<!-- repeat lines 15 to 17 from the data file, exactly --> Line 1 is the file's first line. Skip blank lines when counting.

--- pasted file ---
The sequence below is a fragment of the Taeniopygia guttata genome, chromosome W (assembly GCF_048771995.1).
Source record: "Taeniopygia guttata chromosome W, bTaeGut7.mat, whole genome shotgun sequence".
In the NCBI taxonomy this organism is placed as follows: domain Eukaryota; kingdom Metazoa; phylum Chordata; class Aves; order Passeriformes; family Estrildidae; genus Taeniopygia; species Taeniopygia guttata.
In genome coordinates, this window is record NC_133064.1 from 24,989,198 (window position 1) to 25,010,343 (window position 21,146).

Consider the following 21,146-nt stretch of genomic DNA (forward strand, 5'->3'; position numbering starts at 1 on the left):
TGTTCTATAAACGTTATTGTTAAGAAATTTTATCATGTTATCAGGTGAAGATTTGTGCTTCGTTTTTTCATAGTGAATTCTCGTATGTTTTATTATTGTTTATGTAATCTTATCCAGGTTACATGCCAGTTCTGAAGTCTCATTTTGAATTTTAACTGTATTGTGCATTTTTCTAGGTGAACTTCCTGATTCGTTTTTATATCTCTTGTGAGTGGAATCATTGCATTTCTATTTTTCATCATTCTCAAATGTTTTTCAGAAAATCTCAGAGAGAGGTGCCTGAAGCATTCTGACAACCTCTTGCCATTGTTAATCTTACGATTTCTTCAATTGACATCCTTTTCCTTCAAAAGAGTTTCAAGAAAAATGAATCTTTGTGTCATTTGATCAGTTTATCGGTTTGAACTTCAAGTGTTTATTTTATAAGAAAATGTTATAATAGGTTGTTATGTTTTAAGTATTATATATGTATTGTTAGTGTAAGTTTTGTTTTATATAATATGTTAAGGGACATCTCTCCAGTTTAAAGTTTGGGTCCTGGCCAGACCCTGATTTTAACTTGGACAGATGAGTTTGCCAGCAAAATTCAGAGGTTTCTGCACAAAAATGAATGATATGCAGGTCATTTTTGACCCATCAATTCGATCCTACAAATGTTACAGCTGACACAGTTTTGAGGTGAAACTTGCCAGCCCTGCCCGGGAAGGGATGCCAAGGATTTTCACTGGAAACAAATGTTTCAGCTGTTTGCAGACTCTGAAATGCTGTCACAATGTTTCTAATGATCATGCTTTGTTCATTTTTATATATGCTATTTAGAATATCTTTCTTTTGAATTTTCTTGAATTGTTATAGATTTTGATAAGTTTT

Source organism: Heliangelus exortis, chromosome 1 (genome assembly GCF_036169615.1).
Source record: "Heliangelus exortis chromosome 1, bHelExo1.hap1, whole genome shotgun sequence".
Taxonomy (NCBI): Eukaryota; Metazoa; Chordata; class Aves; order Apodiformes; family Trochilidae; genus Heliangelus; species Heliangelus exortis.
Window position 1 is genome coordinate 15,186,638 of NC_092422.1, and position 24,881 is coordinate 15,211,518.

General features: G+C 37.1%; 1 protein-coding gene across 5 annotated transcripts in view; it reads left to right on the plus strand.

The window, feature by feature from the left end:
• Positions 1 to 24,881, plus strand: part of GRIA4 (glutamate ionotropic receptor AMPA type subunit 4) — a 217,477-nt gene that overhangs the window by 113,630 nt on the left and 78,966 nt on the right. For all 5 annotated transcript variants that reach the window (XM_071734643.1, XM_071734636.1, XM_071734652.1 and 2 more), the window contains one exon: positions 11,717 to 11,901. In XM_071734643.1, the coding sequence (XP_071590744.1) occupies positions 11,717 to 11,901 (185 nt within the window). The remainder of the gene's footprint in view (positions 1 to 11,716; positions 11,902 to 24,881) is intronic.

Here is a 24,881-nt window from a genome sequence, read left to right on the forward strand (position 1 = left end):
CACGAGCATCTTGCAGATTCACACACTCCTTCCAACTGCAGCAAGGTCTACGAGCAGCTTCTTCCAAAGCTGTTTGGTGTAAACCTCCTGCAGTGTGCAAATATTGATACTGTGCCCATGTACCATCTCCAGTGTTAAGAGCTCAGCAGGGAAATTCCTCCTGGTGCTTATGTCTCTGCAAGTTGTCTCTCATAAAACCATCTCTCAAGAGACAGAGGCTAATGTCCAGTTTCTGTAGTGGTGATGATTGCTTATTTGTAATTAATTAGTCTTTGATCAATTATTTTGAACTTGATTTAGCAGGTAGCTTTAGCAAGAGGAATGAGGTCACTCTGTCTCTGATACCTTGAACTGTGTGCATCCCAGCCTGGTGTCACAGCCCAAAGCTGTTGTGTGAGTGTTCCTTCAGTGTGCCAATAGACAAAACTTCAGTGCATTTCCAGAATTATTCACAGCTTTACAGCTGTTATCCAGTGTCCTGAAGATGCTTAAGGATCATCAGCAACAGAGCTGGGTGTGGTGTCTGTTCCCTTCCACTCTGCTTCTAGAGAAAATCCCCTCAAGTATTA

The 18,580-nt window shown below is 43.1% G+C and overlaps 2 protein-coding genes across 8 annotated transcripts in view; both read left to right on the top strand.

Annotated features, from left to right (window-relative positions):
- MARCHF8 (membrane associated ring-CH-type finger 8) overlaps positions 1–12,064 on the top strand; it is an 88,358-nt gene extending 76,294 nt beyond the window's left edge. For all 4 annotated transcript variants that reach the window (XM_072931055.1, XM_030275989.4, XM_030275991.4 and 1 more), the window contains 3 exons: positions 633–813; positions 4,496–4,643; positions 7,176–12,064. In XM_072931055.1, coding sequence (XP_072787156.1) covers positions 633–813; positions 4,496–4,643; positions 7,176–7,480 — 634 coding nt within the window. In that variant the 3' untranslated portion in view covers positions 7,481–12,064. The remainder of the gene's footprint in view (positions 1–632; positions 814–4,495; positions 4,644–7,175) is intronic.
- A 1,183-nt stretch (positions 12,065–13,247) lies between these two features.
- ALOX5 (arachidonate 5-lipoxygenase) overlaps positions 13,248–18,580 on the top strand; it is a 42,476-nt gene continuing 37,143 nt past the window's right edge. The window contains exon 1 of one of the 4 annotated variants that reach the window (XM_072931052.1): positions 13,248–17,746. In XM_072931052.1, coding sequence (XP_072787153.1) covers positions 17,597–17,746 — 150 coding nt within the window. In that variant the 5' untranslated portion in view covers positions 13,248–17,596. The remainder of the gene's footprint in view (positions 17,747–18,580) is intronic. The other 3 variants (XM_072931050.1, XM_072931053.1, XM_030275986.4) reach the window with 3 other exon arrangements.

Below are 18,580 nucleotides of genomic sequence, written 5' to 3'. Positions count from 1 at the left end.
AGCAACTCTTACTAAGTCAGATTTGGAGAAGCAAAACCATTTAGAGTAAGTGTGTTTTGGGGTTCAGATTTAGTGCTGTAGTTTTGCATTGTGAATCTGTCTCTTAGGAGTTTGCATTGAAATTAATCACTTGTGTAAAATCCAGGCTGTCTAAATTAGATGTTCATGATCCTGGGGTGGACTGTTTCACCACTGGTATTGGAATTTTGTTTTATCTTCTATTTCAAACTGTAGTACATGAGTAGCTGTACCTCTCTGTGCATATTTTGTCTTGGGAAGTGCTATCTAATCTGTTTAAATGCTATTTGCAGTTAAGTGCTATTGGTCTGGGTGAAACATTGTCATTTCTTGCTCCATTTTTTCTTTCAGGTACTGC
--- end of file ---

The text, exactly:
CACGAGCATCTTGCAGATTCACACACTCCTTCCAACTGCAGCAAGGTCTACGAGCAGCTTCTTCCAAAGCTGTTTGGTGTAAACCTCCTGCAGTGTGCAAATATTGATACTGTGCCCATGTACCATCTCCAGTGTTAAGAGCTCAGCAGGGAAATTCCTCCTGGTGCTTATGTCTCTGCAAGTTGTCTCTCATAAAACCATCTCTCAAGAGACAGAGGCTAATGTCCAGTTTCTGTAGTGGTGATGATTGCTTATTTGTAATTAATTAGTCTTTGATCAATTATTTTGAACTTGATTTAGCAGGTAGCTTTAGCAAGAGGAATGAGGTCACTCTGTCTCTGATACCTTGAACTGTGTGCATCCCAGCCTGGTGTCACAGCCCAAAGCTGTTGTGTGAGTGTTCCTTCAGTGTGCCAATAGACAAAACTTCAGTGCATTTCCAGAATTATTCACAGCTTTACAGCTGTTATCCAGTGTCCTGAAGATGCTTAAGGATCATCAGCAACAGAGCTGGGTGTGGTGTCTGTTCCCTTCCACTCTGCTTCTAGAGAAAATCCCCTCAAGTATTA

The 18,580-nt window shown below is 43.1% G+C and overlaps 2 protein-coding genes across 8 annotated transcripts in view; both read left to right on the top strand.

Annotated features, from left to right (window-relative positions):